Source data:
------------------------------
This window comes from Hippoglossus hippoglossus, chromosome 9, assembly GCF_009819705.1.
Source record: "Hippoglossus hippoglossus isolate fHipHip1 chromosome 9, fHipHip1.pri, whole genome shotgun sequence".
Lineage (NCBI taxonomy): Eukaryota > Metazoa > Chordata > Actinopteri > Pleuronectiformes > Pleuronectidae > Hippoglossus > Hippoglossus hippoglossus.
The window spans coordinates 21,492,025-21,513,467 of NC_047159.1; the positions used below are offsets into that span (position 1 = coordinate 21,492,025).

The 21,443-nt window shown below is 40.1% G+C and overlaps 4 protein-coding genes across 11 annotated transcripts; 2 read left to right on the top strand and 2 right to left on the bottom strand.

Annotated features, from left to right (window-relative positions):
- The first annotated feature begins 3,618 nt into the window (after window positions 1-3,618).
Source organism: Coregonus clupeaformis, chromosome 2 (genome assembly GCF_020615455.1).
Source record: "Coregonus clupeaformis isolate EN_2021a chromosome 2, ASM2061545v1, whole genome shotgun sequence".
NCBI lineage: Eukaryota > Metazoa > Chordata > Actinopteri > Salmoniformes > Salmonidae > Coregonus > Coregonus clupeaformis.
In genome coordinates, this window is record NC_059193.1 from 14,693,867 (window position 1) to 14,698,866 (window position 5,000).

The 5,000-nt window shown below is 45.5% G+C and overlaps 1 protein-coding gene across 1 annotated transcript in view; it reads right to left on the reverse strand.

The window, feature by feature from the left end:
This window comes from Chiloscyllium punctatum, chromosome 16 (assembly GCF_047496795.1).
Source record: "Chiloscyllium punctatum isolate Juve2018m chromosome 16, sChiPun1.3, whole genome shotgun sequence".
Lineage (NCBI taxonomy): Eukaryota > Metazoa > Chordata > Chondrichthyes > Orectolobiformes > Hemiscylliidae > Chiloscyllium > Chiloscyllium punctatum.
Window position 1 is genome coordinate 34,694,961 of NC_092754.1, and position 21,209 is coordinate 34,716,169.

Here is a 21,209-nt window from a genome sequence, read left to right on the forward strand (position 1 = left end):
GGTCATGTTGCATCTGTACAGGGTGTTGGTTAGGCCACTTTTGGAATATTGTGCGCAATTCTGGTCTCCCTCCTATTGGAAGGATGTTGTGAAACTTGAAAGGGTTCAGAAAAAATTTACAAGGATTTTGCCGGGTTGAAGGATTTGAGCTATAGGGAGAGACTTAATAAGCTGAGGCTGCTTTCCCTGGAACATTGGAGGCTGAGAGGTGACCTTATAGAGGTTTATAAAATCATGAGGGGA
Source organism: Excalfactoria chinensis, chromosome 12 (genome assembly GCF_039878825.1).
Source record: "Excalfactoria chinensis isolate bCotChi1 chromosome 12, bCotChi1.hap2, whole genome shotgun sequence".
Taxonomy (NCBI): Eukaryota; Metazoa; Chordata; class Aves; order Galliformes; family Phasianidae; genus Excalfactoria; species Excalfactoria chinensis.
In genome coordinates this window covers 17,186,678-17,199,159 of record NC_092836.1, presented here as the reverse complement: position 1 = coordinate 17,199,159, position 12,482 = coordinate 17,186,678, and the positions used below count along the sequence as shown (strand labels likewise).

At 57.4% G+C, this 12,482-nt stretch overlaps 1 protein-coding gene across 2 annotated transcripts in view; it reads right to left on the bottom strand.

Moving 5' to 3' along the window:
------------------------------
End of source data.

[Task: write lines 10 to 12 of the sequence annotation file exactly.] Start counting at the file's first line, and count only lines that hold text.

NCBI lineage: Eukaryota > Metazoa > Chordata > Actinopteri > Salmoniformes > Salmonidae > Coregonus > Coregonus clupeaformis.
In genome coordinates, this window is record NC_059193.1 from 14,693,867 (window position 1) to 14,698,866 (window position 5,000).

The 5,000-nt window shown below is 45.5% G+C and overlaps 1 protein-coding gene across 1 annotated transcript in view; it reads right to left on the reverse strand.